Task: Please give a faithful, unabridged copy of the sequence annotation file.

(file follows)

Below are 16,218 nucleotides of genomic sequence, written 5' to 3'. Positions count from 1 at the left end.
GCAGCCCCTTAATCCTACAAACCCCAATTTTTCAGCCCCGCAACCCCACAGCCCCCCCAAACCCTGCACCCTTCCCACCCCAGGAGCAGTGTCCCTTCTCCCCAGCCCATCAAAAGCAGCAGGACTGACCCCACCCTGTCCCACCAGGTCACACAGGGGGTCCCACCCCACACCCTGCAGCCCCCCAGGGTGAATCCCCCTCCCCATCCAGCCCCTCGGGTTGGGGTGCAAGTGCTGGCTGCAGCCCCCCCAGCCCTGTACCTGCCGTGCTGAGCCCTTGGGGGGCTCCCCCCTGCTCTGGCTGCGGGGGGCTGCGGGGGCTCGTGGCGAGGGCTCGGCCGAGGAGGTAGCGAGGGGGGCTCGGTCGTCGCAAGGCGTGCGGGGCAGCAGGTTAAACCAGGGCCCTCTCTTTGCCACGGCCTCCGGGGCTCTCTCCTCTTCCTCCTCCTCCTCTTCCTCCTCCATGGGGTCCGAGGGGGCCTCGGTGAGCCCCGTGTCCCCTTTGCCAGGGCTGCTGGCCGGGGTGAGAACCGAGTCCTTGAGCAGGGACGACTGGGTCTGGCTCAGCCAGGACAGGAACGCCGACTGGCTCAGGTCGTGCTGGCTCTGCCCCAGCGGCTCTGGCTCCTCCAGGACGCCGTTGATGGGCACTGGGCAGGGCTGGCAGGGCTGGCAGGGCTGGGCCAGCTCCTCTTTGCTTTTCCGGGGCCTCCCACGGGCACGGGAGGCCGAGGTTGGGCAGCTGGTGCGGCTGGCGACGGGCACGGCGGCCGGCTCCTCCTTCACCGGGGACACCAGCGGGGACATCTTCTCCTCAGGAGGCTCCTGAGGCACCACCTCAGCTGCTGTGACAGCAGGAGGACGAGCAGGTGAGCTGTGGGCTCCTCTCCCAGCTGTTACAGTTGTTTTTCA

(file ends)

Below are 16,218 nucleotides of genomic sequence, written 5' to 3'. Positions count from 1 at the left end.
GCAGCCCCTTAATCCTACAAACCCCAATTTTTCAGCCCCGCAACCCCACAGCCCCCCCAAACCCTGCACCCTTCCCACCCCAGGAGCAGTGTCCCTTCTCCCCAGCCCATCAAAAGCAGCAGGACTGACCCCACCCTGTCCCACCAGGTCACACAGGGGGTCCCACCCCACACCCTGCAGCCCCCCAGGGTGAATCCCCCTCCCCATCCAGCCCCTCGGGTTGGGGTGCAAGTGCTGGCTGCAGCCCCCCCAGCCCTGTACCTGCCGTGCTGAGCCCTTGGGGGGCTCCCCCCTGCTCTGGCTGCGGGGGGCTGCGGGGGCTCGTGGCGAGGGCTCGGCCGAGGAGGTAGCGAGGGGGGCTCGGTCGTCGCAAGGCGTGCGGGGCAGCAGGTTAAACCAGGGCCCTCTCTTTGCCACGGCCTCCGGGGCTCTCTCCTCTTCCTCCTCCTCCTCTTCCTCCTCCATGGGGTCCGAGGGGGCCTCGGTGAGCCCCGTGTCCCCTTTGCCAGGGCTGCTGGCCGGGGTGAGAACCGAGTCCTTGAGCAGGGACGACTGGGTCTGGCTCAGCCAGGACAGGAACGCCGACTGGCTCAGGTCGTGCTGGCTCTGCCCCAGCGGCTCTGGCTCCTCCAGGACGCCGTTGATGGGCACTGGGCAGGGCTGGCAGGGCTGGCAGGGCTGGGCCAGCTCCTCTTTGCTTTTCCGGGGCCTCCCACGGGCACGGGAGGCCGAGGTTGGGCAGCTGGTGCGGCTGGCGACGGGCACGGCGGCCGGCTCCTCCTTCACCGGGGACACCAGCGGGGACATCTTCTCCTCAGGAGGCTCCTGAGGCACCACCTCAGCTGCTGTGACAGCAGGAGGACGAGCAGGTGAGCTGTGGGCTCCTCTCCCAGCTGTTACAGTTGTTTTTCA